China cannot balance compromise, provocation in its policy toward U.S.

China’s recent moves to seek ways to improve relations with the United States have been conspicuous. However, if China continues to threaten Taiwan and others with its military power, the situation is unlikely to improve.

Chinese President Xi Jinping told U.S. President Joe Biden in telephone talks in September that the two countries should “bring relations back to the right track of stable development as soon as possible.” In a speech to the U.N. General Assembly, Xi said that China will stop exporting new coal-fired power plants abroad.

The suspension of exports in response to U.S. requests could be interpreted as China’s way of showing the world that it can cooperate with the United States to tackle climate change.

The issue of Meng Wanzhou, deputy chairwoman of Chinese telecoms giant Huawei Technologies Co., who was under house arrest in Canada, has also been resolved. It had been seen as a symbolic issue of the U.S.-China confrontation. Meng returned to China for the first time in about three years after she agreed to a legal settlement with U.S. authorities.

China has agreed to maintain dialogue between military authorities of the two countries, and arrangements are being made to realize a face-to-face summit meeting between the two leaders.

Why has China shifted its rigid hard-line stance?

Xi is determined to continue as the country’s supreme leader at the Communist Party convention next autumn. He apparently wants to avoid losing control of the conflict so that “the worst U.S.-China relationship in history” does not serve as an excuse to criticize Xi within the party.

The Beijing Winter Olympics will be held in February next year. The United States and European nations are considering a diplomatic boycott of the Games by not sending government delegates on the grounds of China’s human rights abuses of the Uighur ethnic minority.

Xi may believe that a certain degree of improvement in relations with the United States is necessary for the success of the Olympics.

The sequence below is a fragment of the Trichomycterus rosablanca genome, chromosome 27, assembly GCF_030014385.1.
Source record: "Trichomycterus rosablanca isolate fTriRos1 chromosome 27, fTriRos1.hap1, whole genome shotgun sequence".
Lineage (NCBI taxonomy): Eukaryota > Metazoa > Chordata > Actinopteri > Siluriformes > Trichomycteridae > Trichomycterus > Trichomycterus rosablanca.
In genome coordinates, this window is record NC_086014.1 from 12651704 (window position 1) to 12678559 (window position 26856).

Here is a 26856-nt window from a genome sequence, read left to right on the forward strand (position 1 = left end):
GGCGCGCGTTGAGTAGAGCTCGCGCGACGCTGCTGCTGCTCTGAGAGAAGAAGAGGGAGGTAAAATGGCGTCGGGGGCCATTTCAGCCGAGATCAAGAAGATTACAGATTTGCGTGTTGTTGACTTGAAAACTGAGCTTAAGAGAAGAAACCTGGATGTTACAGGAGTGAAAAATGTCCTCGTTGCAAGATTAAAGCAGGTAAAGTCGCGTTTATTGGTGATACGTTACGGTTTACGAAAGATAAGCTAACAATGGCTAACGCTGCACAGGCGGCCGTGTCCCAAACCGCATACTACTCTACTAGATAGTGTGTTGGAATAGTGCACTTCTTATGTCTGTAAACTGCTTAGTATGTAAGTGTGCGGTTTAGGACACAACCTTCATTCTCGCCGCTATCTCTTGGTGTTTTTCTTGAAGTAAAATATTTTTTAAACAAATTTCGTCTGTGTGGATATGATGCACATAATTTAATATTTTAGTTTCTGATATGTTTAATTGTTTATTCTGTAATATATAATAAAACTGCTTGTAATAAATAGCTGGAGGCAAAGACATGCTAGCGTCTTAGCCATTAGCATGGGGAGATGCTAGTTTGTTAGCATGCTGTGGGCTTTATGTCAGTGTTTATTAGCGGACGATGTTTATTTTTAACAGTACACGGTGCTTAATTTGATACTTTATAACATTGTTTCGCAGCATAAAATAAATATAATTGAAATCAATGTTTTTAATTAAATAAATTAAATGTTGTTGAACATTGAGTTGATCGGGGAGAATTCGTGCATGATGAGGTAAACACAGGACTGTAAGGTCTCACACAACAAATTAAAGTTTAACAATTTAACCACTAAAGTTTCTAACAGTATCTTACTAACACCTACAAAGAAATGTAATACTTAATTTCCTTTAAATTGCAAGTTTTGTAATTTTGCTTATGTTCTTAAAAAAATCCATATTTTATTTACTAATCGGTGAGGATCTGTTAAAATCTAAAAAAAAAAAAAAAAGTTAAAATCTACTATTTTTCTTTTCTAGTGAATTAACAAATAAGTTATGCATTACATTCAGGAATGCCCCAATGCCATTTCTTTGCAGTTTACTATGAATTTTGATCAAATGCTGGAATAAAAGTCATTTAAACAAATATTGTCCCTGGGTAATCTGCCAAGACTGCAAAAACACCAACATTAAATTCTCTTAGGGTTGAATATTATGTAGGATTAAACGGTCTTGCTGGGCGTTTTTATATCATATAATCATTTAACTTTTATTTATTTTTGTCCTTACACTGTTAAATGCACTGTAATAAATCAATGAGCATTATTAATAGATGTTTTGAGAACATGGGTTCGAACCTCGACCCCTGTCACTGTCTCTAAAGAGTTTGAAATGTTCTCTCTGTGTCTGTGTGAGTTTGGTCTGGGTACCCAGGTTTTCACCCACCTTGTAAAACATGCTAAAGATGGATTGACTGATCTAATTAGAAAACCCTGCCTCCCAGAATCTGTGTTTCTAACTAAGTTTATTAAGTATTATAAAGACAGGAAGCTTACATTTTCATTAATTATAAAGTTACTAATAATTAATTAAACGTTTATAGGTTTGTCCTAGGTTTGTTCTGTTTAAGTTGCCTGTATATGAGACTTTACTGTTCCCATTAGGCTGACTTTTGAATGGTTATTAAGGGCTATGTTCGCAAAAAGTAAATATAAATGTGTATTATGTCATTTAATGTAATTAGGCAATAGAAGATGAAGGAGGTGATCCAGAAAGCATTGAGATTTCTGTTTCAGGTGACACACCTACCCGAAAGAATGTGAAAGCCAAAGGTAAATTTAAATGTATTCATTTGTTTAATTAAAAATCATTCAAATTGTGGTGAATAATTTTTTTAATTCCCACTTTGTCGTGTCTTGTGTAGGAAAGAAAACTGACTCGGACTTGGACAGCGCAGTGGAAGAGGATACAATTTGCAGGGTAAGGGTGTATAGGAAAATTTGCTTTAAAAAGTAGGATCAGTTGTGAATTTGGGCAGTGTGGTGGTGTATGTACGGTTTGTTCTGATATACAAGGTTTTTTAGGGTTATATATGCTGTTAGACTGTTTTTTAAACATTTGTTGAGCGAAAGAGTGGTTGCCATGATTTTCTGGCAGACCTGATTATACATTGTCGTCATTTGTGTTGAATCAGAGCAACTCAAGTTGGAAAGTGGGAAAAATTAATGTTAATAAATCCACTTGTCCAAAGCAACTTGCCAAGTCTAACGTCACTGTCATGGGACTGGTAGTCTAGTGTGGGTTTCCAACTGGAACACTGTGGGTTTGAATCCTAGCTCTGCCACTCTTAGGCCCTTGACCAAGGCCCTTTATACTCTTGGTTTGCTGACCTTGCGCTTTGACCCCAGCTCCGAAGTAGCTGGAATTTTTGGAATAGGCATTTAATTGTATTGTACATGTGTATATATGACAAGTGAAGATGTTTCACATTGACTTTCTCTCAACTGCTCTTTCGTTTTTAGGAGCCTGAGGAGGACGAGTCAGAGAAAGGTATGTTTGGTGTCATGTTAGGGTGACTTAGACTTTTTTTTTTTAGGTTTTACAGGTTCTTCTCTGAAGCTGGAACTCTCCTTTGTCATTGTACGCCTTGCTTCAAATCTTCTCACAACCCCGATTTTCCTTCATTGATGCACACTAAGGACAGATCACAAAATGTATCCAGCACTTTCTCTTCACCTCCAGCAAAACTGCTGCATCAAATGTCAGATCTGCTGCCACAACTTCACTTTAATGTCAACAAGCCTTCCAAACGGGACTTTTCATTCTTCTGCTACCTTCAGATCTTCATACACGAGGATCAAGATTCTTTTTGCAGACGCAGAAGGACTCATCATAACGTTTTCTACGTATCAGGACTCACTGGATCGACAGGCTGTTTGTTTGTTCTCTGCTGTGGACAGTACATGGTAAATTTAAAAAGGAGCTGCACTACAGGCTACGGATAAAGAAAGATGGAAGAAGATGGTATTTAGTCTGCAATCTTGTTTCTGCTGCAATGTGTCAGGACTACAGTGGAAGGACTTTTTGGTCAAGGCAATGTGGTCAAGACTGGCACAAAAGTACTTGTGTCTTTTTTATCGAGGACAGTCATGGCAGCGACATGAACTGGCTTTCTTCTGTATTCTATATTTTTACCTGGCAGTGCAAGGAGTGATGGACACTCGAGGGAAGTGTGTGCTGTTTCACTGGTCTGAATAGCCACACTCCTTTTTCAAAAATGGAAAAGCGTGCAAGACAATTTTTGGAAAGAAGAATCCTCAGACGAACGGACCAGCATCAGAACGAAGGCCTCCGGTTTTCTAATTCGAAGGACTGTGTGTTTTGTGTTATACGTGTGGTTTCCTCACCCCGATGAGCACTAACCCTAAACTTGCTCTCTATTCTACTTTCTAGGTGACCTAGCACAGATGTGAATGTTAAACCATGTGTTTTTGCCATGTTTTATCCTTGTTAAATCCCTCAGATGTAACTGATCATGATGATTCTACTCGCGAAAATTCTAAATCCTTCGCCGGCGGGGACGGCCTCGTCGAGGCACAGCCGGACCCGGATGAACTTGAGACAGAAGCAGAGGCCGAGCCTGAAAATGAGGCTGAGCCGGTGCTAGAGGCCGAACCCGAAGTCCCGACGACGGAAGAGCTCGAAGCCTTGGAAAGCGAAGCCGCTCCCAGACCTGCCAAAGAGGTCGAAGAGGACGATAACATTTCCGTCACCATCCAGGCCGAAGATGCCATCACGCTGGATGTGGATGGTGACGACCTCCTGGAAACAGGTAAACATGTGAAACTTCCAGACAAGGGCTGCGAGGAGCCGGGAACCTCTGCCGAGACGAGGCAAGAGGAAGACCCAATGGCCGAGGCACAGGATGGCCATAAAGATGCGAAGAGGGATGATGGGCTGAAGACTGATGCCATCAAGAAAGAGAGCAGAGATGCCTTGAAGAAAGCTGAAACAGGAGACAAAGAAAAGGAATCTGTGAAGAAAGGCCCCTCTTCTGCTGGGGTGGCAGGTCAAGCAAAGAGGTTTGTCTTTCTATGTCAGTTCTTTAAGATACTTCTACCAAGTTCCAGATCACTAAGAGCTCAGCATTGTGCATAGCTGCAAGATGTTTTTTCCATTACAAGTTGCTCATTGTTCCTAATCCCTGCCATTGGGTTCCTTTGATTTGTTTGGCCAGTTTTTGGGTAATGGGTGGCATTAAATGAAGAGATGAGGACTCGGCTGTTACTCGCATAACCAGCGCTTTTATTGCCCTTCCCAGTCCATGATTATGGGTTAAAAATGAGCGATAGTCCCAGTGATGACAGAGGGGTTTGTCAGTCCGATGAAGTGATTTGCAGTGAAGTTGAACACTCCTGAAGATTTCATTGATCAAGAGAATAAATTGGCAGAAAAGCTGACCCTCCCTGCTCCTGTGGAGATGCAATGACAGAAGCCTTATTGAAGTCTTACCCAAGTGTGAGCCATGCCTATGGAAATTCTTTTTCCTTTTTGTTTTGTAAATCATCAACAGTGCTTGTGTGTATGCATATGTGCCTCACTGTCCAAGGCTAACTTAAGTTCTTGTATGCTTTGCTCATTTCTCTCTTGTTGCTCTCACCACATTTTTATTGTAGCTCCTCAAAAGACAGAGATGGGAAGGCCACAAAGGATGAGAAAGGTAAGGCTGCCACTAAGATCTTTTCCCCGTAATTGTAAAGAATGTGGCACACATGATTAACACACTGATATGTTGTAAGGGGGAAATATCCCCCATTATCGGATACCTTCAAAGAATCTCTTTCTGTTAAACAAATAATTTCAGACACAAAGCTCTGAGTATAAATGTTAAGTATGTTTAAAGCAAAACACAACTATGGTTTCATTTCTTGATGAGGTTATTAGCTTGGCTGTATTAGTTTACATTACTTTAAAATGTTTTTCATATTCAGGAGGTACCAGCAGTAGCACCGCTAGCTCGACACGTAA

Although the United States intends to compete with China in the military and technological fields, it has also emphasized a need to cooperate with China in dealing with such issues as measures against climate change and infectious diseases. It is important for Biden and Xi to sit down and deepen their communication.

On the other hand, China has not stopped its military provocations in the South China Sea and the East China Sea, and its suppression of human rights in Hong Kong, among other places. Since the beginning of this month, a number of Chinese aircraft have been intensively entering Taiwan’s air defense identification zone, staging a continuing, unprecedented show of intimidation.

The establishment of AUKUS, a new framework for security cooperation involving the United States, Britain and Australia, and the enhancement of close cooperation among Japan, the United States, Australia and India through the Quad are intended to address these situations.

Xi must be aware that China’s behavior to disregard the rule of law and universal values has led to increased pressure on the country.

The new administration of Prime Minister Fumio Kishida needs to work with the United States to strengthen deterrence against China. Japan also must make its position clear that China’s threat to Taiwan undermines regional stability and cannot be overlooked.

— The original Japanese article appeared in The Yomiuri Shimbun on Oct. 7, 2021.